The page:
It’s Muss’ one-year anniversary as Head Hog, and we take a deep-dive look at it

Pig Trail Nation

LITTLE ROCK — For an energetic guy spilling over with enthusiasm and out-of-the-box ideas, a coach who is dialed into his program around the clock, it’s only fitting that Eric Musselman was able to pack an extra 24 hours into a memorable first year as head coach of the Arkansas Razorbacks.

Musselman — hired on Sunday, April 7, 2019 — just rolled one year on the odometer as Head Hog on Tuesday after spending the first 366 days on the job driving up expectations for an excited Arkansas fanbase. A fanbase thirsty for a Razorback return to national relevance in college basketball that got a lot of new-coach mileage out of Muss, including a little overtime thanks to a bonus 29th day in February during a leap year.

While it’s too early to know how good the Eric Musselman era will be at Arkansas, here are a few observations from year one that ended abruptly with a win in the first round of the SEC tournament in March to cap off an up-and-down 20-12 season …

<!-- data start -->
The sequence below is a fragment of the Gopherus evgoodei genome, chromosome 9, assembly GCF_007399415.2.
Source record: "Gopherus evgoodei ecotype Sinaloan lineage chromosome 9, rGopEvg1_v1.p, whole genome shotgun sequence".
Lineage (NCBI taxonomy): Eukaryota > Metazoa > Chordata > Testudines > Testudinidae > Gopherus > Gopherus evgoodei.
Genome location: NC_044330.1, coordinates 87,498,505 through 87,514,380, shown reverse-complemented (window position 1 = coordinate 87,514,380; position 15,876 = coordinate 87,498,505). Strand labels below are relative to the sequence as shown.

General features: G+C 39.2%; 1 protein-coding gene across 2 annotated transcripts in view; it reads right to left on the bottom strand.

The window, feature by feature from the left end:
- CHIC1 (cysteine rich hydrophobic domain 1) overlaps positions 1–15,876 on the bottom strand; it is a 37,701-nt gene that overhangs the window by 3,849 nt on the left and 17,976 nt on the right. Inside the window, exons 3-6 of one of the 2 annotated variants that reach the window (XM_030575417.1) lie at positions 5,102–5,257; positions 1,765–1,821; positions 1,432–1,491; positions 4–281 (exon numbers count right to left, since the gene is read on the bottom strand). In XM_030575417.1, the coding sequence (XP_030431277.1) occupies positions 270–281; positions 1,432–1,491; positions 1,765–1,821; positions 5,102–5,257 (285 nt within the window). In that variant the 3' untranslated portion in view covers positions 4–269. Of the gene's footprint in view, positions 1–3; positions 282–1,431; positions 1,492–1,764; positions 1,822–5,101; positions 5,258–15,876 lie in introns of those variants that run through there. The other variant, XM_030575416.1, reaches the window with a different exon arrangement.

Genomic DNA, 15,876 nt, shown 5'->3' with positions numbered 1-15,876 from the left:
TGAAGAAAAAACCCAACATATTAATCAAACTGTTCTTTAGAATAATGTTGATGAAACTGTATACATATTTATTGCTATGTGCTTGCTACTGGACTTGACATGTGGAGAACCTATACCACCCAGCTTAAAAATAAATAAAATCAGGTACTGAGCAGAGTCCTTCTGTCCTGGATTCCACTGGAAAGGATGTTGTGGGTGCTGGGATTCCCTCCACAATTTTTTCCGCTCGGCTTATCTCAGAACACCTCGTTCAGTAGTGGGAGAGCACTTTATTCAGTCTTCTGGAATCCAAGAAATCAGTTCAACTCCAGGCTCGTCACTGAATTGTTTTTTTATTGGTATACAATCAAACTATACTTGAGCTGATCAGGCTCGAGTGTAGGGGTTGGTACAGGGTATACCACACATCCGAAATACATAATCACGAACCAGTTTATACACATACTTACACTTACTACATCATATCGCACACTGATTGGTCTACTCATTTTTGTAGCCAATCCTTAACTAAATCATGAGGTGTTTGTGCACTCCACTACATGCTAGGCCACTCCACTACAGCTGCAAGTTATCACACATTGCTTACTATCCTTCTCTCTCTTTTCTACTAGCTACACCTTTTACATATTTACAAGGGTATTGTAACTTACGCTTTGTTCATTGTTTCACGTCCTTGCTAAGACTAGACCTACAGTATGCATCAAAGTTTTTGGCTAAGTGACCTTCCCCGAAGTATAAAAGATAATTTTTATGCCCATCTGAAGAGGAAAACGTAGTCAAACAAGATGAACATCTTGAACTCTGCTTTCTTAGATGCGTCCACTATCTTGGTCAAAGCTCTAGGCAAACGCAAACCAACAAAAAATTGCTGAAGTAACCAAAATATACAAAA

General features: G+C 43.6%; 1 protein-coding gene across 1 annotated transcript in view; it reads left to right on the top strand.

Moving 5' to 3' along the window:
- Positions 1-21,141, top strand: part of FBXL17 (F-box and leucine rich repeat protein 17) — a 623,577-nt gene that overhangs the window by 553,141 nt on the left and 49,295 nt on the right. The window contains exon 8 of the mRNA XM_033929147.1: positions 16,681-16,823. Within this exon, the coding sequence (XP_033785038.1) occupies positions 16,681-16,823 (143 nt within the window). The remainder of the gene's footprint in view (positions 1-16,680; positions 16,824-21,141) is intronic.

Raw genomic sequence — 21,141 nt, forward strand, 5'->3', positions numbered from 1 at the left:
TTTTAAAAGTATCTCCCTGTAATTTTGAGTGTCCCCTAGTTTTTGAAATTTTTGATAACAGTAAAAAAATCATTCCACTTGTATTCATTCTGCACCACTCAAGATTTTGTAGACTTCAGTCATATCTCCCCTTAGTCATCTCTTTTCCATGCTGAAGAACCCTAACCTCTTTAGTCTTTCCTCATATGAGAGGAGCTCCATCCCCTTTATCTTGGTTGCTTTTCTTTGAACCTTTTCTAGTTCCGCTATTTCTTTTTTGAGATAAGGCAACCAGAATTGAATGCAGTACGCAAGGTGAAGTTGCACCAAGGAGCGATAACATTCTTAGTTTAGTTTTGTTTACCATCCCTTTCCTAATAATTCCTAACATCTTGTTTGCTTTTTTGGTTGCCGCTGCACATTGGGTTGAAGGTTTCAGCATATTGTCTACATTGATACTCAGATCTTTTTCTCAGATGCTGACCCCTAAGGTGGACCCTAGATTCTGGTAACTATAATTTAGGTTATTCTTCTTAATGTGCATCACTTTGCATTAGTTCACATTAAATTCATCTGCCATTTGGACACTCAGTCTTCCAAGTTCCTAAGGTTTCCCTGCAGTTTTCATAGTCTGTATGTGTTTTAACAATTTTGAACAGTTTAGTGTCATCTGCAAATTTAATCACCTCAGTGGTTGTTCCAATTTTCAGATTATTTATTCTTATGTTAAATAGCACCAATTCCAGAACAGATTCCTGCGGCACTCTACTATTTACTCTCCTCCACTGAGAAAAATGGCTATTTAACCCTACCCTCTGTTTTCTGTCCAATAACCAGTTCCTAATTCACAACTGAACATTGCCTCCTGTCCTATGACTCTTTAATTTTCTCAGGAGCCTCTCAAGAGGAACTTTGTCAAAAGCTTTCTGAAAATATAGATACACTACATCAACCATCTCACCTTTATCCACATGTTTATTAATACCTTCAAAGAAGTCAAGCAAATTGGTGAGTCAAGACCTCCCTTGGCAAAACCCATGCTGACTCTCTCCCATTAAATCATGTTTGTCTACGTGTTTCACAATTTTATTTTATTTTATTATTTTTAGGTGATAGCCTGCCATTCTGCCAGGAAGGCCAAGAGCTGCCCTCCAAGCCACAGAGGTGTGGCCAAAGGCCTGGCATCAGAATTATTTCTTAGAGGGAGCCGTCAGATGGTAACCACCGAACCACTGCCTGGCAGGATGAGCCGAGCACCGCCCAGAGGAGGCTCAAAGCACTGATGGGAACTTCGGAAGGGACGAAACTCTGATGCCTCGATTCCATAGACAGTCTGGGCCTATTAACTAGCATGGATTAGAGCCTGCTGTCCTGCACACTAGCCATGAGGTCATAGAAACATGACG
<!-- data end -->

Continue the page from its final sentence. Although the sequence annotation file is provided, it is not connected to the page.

Building a brand, a program identity: From day one on the job, Musselman expertly utilized social media to reach out to the Arkansas fanbase while marketing himself and thus his program on a national scale. It was a year of unconventional promotion and savvy use of multiple social-media tools in every endeavor on and off the court. Muss flooded the zone with unique twists to recruiting, hiring, event and game promotion and scheduling, coaching, and more. He banked some branding credibility before wins and losses were ever counted, and in doing so he exceeded what other comparable programs have done with social media and promotion.